Exploring Buried Buxton

Exploring Buried Buxton

Archaeology of an Abandoned Iowa Coal Mining Town with a Large Black Population


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1990
208 pages, 6 x 9
Paper: 
$19.95
1587295741
9781587295744
eBook, 120 day ownership: 
$10.00
eBook, perpetual ownership: 
$19.95
1587296659
9781587296659
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Few sources before have dealt with the archaeology of African American settlements outside the Atlantic seaboard and the southern states. This book describes in detail the archaeological investigations conducted at the town site of Buxton, Iowa, a coal mining community inhabited by a significantly large population of blacks between 1900 and 1925.

David Gradwohl and Nancy Osborn present the archaeology of Buxton from “the group up” to articulate the material remains with the data acquired from archival studies and oral history interviews. They also examine the broader significance of the Buxton experience in terms of those who lived there and their children and grandchildren who have heard about Buxton all their lives.

Table of contents: 

Contents

Figures

Preface

Acknowledgments

1. Introduction

2. Scope and Schedule of Archaeological Investigations:

Initial Visit to the Buxton Townsite

Preliminary Field Investigation

Preliminary Laboratory Analysis, 1980-1981

Planning the Internship Program

The 1981 Field Season

Continuing Laboratory Work, 1981-1982

 

3. Buxton’s Setting: Geography, Economic Geology, and Town Planning

 

4. Archaeological Reconnaissance Survey of the Townsite

Reconnaissance Unit B

Reconnaissance Unit KC

Reconnaissance Unit J

Reconnaissance Unit C

Carlson Property

Reconnaissance Unit KP

Buxton Cemetery

Harris Property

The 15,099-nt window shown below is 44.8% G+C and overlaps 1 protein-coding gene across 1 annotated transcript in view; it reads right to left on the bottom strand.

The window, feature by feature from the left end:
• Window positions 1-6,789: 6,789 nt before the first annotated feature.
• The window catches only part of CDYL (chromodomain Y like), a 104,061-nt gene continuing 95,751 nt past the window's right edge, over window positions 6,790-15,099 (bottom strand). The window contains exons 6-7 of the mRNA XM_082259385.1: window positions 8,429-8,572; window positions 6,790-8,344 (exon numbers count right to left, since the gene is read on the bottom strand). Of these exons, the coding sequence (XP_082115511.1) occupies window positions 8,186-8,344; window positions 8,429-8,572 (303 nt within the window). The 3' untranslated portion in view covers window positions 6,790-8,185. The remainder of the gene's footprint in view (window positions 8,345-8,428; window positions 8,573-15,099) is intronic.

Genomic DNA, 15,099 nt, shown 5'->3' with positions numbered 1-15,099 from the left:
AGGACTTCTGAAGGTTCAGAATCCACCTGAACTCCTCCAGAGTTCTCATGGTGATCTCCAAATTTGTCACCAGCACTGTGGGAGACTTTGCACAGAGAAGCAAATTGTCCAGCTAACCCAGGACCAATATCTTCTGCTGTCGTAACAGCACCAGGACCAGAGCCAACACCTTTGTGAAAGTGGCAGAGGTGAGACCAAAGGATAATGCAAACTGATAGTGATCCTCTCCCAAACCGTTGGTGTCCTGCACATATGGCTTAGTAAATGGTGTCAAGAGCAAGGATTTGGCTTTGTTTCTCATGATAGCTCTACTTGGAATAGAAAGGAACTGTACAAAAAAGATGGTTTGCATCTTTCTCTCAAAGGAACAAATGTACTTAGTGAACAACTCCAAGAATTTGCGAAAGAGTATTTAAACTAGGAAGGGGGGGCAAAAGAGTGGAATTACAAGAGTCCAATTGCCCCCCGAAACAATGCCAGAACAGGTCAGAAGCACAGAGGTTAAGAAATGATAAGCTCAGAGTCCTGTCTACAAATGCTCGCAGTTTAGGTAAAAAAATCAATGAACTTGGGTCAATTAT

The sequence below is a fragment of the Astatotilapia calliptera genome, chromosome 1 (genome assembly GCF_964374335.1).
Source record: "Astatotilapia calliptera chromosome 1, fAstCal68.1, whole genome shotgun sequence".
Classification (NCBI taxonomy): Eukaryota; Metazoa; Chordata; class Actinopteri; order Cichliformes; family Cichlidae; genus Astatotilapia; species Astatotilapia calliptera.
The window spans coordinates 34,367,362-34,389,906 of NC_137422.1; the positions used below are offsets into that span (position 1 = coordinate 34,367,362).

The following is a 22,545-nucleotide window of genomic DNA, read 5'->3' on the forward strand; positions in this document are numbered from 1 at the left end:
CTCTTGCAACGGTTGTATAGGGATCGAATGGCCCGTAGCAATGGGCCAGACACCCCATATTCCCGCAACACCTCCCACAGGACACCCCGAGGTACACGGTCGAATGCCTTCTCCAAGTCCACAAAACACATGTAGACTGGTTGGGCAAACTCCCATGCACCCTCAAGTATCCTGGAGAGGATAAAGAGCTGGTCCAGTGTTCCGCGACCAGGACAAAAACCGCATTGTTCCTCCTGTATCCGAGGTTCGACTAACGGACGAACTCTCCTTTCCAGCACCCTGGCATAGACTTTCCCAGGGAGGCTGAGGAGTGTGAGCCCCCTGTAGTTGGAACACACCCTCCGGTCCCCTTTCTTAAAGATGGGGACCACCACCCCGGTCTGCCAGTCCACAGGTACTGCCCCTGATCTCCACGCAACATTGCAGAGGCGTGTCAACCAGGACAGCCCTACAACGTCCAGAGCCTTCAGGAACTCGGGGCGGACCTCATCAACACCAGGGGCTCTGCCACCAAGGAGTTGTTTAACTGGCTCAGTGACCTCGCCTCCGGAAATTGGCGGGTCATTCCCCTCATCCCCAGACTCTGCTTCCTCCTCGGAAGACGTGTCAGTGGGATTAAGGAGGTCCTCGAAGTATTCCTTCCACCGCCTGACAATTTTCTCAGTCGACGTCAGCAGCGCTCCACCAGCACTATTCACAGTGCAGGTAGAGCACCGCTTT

5. Test Excavations and Investigation of Former Buildings

Excavation Methods and Procedures

The Stone Warehouse (Structure 1)

The Company Store (Structure 2)

The Company Office (Structure 3)

The Main YMCA (Structure 4)

The Boys’ YMCA (Structure 5)

Evidence for the Street Fronting the YMCA

The White House Hotel (Structure 6)

A Residence and Outbuildings (The Structure 7-10 Complex)

Residential Building (Structure 11)

Surface Indications of Unidentified Buildings (Structures 12-16)

The Power Plant (Structure 17)

Possible Remains of Armstrong’s Meat Market (Structure 18)

Possible Ruins of the Telegraph Office (Structure 19)

Concrete Viaduct and Steel Culvert (Structures 20 and 21)

The Mine Superintendent’s House (Structures 22-24)

The Superintendent’s Outbuildings (Structural Complex 25)

The Sewer Pipe (Structure 26)

Excavationns at the South End of Site Survey Unit KP-3

 

6. Portable Artifacts from the Townsite

Ceramic Artifacts

Glass Artifacts

Metal Artifacts

Celluloid Artifacts

Rubber Artifacts

Shell Artifacts

Bone Artifacts

Leather and Hair Artifacts

Textile Artifacts

Paper Artifacts

Stone Artifacts

Artifacts of Miscellaneous Media

Artifacts of Composite Materials

Plant Remains

Animal Remains

 

7. Social and Cultural Patterns from an Archaeological Perspective

Making It: The Business, Commercial, and Occupational Enterprise

Home, Home by the Range: The Distaff and Domestic Domains

Getting Around: Transportation, Utilities, and Facilities

Having Fun: Recreation and Relaxation

Praying and Passing: Religious and Mortuary Patterns

 

8. Buxton in Retrospect and Prospect

Archaeological Extent and Quality of the Townsite

Buxton’s Relationship to National Trade Networks

Regional and National Significance of Buxton

Buxton’s Settlement Pattern

Ethnicity in Buxton

What about Buxton as Utopia?

 

References Cited

Interviews

Index